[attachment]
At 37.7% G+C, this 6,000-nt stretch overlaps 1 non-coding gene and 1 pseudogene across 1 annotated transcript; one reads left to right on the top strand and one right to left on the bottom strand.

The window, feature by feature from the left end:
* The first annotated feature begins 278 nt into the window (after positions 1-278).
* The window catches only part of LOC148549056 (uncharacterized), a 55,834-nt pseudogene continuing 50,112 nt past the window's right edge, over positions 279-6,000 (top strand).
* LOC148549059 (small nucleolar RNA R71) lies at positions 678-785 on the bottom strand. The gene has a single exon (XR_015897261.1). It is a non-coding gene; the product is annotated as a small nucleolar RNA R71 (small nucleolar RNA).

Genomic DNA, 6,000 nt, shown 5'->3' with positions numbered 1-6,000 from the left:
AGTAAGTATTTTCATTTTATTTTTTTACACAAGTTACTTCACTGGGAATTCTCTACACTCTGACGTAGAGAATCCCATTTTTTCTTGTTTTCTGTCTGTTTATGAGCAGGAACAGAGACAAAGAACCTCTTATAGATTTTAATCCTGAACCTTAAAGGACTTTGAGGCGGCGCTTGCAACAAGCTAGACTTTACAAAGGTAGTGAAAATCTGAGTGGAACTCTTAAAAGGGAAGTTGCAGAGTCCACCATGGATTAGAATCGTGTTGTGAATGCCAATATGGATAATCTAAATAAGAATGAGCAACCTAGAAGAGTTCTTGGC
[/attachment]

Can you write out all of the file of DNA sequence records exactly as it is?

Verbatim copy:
At 37.7% G+C, this 6,000-nt stretch overlaps 1 non-coding gene and 1 pseudogene across 1 annotated transcript; one reads left to right on the top strand and one right to left on the bottom strand.

The window, feature by feature from the left end:
* The first annotated feature begins 278 nt into the window (after positions 1-278).
* The window catches only part of LOC148549056 (uncharacterized), a 55,834-nt pseudogene continuing 50,112 nt past the window's right edge, over positions 279-6,000 (top strand).
* LOC148549059 (small nucleolar RNA R71) lies at positions 678-785 on the bottom strand. The gene has a single exon (XR_015897261.1). It is a non-coding gene; the product is annotated as a small nucleolar RNA R71 (small nucleolar RNA).

Genomic DNA, 6,000 nt, shown 5'->3' with positions numbered 1-6,000 from the left:
AGTAAGTATTTTCATTTTATTTTTTTACACAAGTTACTTCACTGGGAATTCTCTACACTCTGACGTAGAGAATCCCATTTTTTCTTGTTTTCTGTCTGTTTATGAGCAGGAACAGAGACAAAGAACCTCTTATAGATTTTAATCCTGAACCTTAAAGGACTTTGAGGCGGCGCTTGCAACAAGCTAGACTTTACAAAGGTAGTGAAAATCTGAGTGGAACTCTTAAAAGGGAAGTTGCAGAGTCCACCATGGATTAGAATCGTGTTGTGAATGCCAATATGGATAATCTAAATAAGAATGAGCAACCTAGAAGAGTTCTTGGC